Ph.D. 2006, University of California, Los Angeles
Excitatory synaptic plasticity and learning and memory
Lab Webpage: ongoing
All animals use their brains and sensory organs to learn about the location of potential predators and their calls, food resources, suitable mates, etc. At any given moment, the environmental information enters the brain—via the sensory organs—and activates a subset of neurons. These neurons then store this information by adjusting the strength of their synapses. The synapse refers to the point of contact, or the site of information transfer, between neurons, and synaptic plasticity refers to the cellular mechanism by which neurons adjust the strength of the synaptic connection. Generally speaking, there are two forms of synaptic plasticity. Synapses can either be strengthened, in a process known as long-term potentiation (LTP), or weakened, in a process known as long-term depression (LTD). Following the induction of LTP or LTD, synapses activate a complex set of intracellular signaling events which work together to insert or remove ionotropic glutamatergic receptors from the postsynaptic membrane.
My research lab studies the molecular mechanisms responsible for the stabilization of ionotropic glutamatergic receptors at synapses. It is essential to understand these molecular mechanisms as their dysregulation gives rise to brain disorders affecting memory systems. Thus, understanding how neurons process these signals is of utmost importance. We aim to answer three main research questions. One of our goals is to determine the mechanisms by which proline phosphorylation regulates the stability of postsynaptic spines. The second goal of my laboratory is to determine the role of m6A mRNA methylation in neuronal excitability. Our third goal is to use single-molecule imaging studies to understand the behavior of the individual molecules at the synapse. We are studying the cellular mechanisms mentioned previously using a multidisciplinary approach that combines mouse genetics, animal behavior, molecular biology, whole-cell electrophysiology, computer simulations, and high-resolution microscopy techniques.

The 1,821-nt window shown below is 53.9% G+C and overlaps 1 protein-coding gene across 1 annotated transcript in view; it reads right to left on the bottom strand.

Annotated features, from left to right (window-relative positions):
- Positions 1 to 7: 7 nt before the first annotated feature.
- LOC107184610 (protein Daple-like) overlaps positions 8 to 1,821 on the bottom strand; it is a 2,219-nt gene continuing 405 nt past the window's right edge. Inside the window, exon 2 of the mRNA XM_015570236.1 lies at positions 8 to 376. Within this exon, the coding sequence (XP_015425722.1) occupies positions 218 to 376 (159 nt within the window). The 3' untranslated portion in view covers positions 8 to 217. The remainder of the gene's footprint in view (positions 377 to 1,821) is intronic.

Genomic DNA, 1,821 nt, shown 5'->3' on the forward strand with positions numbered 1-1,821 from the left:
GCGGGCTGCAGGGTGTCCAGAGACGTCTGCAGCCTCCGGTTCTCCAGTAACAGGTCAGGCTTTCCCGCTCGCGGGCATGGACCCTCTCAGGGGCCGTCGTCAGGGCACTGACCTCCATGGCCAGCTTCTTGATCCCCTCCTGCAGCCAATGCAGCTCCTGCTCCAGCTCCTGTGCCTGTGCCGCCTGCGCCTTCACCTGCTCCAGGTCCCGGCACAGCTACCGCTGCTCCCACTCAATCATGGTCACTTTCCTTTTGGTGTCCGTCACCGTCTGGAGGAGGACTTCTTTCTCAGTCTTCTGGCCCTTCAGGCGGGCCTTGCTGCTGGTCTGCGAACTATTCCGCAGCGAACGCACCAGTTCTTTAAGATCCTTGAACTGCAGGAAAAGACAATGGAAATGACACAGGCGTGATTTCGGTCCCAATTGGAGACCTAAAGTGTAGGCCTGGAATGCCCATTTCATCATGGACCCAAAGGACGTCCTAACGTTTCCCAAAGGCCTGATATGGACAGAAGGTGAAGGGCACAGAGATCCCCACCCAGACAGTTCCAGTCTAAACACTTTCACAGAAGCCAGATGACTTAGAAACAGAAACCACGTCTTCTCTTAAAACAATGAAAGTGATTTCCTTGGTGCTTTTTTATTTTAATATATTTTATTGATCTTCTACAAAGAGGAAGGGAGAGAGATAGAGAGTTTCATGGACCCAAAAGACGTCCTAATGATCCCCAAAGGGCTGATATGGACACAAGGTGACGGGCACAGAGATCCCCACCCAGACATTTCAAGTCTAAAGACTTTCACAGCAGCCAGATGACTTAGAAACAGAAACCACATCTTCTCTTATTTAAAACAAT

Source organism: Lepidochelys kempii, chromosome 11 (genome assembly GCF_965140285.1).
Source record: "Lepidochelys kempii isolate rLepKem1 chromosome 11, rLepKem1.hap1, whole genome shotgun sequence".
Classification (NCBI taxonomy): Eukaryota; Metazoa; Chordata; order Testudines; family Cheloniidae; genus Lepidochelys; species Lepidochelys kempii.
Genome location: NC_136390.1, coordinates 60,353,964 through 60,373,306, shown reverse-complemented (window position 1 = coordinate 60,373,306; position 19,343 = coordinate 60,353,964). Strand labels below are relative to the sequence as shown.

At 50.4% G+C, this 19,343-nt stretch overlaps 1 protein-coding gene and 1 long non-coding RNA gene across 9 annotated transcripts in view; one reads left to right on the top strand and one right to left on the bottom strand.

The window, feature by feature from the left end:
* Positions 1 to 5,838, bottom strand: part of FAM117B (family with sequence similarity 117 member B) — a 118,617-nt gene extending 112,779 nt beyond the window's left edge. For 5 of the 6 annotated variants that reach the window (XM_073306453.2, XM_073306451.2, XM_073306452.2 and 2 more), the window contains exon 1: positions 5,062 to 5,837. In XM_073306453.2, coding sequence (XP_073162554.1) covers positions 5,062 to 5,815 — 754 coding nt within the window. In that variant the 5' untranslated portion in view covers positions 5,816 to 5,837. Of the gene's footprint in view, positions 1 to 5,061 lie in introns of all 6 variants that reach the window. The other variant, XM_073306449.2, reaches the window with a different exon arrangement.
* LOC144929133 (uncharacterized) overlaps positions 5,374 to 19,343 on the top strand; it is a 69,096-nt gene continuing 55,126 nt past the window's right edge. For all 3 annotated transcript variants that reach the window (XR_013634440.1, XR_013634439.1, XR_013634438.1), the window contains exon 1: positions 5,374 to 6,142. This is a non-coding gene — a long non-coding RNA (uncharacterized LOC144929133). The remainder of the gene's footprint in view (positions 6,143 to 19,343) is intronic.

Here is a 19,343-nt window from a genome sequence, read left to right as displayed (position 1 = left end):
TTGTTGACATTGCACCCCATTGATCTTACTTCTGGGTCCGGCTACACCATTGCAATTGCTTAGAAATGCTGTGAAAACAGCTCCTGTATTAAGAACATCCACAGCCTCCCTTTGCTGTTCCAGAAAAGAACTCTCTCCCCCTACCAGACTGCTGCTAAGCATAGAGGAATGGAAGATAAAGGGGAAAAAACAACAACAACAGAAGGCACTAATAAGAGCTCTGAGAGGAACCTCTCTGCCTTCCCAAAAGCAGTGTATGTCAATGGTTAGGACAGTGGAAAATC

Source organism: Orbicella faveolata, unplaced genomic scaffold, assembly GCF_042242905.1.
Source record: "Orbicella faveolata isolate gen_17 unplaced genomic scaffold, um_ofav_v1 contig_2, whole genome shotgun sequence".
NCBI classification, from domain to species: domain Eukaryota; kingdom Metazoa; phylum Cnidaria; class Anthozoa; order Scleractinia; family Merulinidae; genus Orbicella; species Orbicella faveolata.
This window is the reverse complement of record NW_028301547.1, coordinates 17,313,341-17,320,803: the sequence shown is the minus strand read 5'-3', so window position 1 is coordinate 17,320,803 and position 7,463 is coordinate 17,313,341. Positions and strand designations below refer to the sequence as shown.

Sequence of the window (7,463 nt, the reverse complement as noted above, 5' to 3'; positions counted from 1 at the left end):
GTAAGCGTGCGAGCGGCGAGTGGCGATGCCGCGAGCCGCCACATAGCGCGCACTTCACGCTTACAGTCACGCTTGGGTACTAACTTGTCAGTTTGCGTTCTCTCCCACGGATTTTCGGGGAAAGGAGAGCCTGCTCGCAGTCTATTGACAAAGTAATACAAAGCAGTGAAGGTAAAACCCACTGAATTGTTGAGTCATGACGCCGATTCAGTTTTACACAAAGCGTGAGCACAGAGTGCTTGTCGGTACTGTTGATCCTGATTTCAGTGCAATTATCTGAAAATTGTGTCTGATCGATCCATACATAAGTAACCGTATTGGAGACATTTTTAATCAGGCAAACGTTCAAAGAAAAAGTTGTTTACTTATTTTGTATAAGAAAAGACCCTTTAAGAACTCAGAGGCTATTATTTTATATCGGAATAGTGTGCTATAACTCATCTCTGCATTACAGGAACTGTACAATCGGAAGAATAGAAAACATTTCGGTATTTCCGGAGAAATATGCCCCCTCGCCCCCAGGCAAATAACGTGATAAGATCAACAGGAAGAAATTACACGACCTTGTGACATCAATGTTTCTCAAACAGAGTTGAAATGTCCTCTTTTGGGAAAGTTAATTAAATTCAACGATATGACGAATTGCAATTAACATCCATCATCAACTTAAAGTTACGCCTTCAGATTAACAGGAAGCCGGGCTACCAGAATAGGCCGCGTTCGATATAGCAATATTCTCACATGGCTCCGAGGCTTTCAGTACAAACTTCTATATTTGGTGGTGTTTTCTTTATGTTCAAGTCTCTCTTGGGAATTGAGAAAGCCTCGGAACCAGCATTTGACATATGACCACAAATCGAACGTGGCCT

- Delgado J. (2020) An Alternative Pin1 Binding and Isomerization Site in the N-Terminus Domain of PSD-95. Frontiers of Molecular Neuroscience. 2020 Mar 18; 13:31.
- Delgado JY. (2021) Lack of support for surface diffusion of postsynaptic AMPARs in tuning synaptic transmission; a modeling study. Biophys J. Jun 29:S0006-3495(21)00513-0.
- Delgado J.Y., Nall D.L. and Selvin P.R. (2020) Pin1 Binding to Phosphorylated PSD-95 Regulates the Number of Functional Excitatory Synapses. Frontiers of Molecular Neuroscience. Mar 13; 13:10.
- Delgado J.Y., Fink A., Grant S., O'Dell T.J., Opazo P. (2018) Rapid homeostatic downregulation of LTP by extrasynaptic GluN2B receptors. of Neurophysiology, Aug 15
- Shi H., Zhang X., Weng Y.L., Lu Z., Liu Y., Lu Z., Li J., Hao P., Zhang Y., Zhang F., Wu Y., Delgado J.Y., Su Y., Patel M., Cao X., Shen B., Huang X., Ming G.L., Zhuang X., Song H., He C., Zhou T. (2018) m6A facilitates hippocampus-dependent learning and memory through Ythdf1. Nature; 563, 249–253
- Delgado J.Y. and Selvin P.R. (2018) A revised view on the role of surface AMPAR mobility in tuning synaptic transmission: limitations, tools, and alternative views. Synaptic Neurosci., 20 July
- Lee S.H., Jin C., Cai E., Ge P., Ishitsuka Y., Teng K.W., de Thomas A.A., Nall D.L., Baday M., Jeyifous O., Demonte D., Dundas C.M., Park S., Delgado J.Y., Green W.N. and Selvin P.R. (2017) Super-resolution imaging of synaptic and extra-synaptic AMPA receptors with different-sized fluorescent probes. eLife;6:e27744